By this time next year, both of Canada’s largest cities may be run by former federal politicians — and one much sooner than the other.
It has been a rough couple of months for Canada’s mayors. Gerald Tremblay of Montreal and Gilles Vaillancourt of Laval have been forced to resign due to corruption allegations, while London’s Joe Fontana is under pressure to step aside after being charged with fraud. And in Toronto, Mayor Rob Ford has been ordered from office by an Ontario Superior Court judge, which could result in a byelection
In Montreal, Liberal MP Denis Coderre has long been known to be eyeing the city’s top job. He recently announced he would stay on as MP for his Bourassa riding until after the Liberal leadership campaign is over. He brushed aside questions about his intentions by saying he had previously stated he would either run for Liberal leader or mayor of Montreal and that he had decided not to run he isn’t running for Liberal leader.
At this stage, with the next municipal election in the city scheduled for November 2013, Coderre is the frontrunner. A poll taken in early October showed Coderre to be the choice of 26 per cent of respondents as the best candidate among a list that featured, among others, former Bloc Québécois leader Gilles Duceppe. Coderre also had the best head-to-head numbers against Louise Harel and Richard Bergeron, current leaders of the city’s two main opposition parties, with 32 per cent support to 12 and 11 per cent, respectively.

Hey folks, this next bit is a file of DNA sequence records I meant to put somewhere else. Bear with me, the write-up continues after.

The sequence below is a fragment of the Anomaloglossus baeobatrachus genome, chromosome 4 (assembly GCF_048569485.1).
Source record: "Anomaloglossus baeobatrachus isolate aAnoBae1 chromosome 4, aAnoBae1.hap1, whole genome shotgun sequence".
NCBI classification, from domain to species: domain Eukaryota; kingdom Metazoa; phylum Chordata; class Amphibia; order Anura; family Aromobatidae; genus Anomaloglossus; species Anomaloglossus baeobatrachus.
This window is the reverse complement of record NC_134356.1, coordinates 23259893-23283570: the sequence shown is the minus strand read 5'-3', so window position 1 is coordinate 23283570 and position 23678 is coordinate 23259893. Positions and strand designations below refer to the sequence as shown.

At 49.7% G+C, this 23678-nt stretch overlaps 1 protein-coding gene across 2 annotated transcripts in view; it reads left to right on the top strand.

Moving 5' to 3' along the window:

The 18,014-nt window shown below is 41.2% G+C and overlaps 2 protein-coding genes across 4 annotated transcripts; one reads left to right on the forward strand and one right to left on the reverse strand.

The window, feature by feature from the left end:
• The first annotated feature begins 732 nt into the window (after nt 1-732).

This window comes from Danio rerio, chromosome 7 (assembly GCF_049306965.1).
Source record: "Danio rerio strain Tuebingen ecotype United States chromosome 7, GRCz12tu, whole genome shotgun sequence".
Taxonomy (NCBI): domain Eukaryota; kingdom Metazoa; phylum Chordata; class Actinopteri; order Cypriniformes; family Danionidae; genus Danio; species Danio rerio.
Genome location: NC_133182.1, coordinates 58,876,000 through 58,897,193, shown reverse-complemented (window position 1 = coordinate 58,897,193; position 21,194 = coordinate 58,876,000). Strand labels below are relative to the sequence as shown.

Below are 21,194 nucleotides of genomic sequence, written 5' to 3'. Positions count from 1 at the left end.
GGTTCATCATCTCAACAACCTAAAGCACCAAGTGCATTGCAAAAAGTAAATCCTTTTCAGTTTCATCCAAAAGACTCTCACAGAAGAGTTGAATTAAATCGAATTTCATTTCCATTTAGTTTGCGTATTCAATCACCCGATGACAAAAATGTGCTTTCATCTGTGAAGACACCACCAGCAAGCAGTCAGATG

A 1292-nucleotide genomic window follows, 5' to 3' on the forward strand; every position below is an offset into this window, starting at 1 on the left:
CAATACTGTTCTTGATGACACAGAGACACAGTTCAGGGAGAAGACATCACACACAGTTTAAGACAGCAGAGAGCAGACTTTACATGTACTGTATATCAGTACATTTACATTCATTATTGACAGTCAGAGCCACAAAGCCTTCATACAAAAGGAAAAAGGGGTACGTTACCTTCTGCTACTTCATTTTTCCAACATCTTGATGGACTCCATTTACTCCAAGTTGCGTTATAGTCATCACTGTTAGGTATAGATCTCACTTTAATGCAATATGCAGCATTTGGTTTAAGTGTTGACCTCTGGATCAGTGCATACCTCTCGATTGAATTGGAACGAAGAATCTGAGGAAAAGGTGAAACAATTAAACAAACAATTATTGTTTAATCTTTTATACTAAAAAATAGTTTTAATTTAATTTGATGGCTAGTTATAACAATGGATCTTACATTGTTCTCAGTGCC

A run for the mayoralty by Duceppe is merely speculation at this point, fuelled in part by a recent radio interview where he did not rule out a run and gave hints he was considering it. Duceppe finished second behind Coderre in that early October poll, with 14 per cent.
In Toronto, Olivia Chow (NDP MP for the city's Trinity-Spadina riding and former city councillor) has been touted as a strong contender to replace Ford – though the speculation was at first geared toward the 2014 election. With a byelection potentially on the horizon, Chow has not ruled out a run.
In a poll released earlier this week, Chow received the support of 41 per cent of respondents compared to 32 per cent for Ford. The incumbent mayor had higher support than Chow in Scarborough and North York, but Chow beat Ford in the downtown core and Etobicoke. If Ford is barred from running again, Chow would also be able to beat his brother Doug, with 40 per cent to 26 per cent support.
This is not simply a matter of defeating an unpopular mayor. In fact, Ford would be able to beat other potential candidates if Chow does not step forward, including councillor Adam Vaughan (by a margin of 37 to 33 per cent) and former PC leader John Tory (29 to 26 per cent, with Vaughan still taking 27 per cent of the vote). This would suggest Ford still has the support needed to win again, and about one-third of the vote to bank upon.
Many politicians make the jump from municipal to provincial or federal politics, rather than moving down the ladder in reverse. But instead of sitting on the opposition benches, these current and former federal MPs have the chance to run municipal governments that hold sway over populations larger than most provinces. A big prize is at stake and they have a shot at winning it. Will they take the plunge?
Éric Grenier taps The Pulse of federal and regional politics for Huffington Post Canada readers on most Tuesdays and Fridays. Grenier is the author of ThreeHundredEight.com, covering Canadian politics, polls and electoral projections.
Also on HuffPost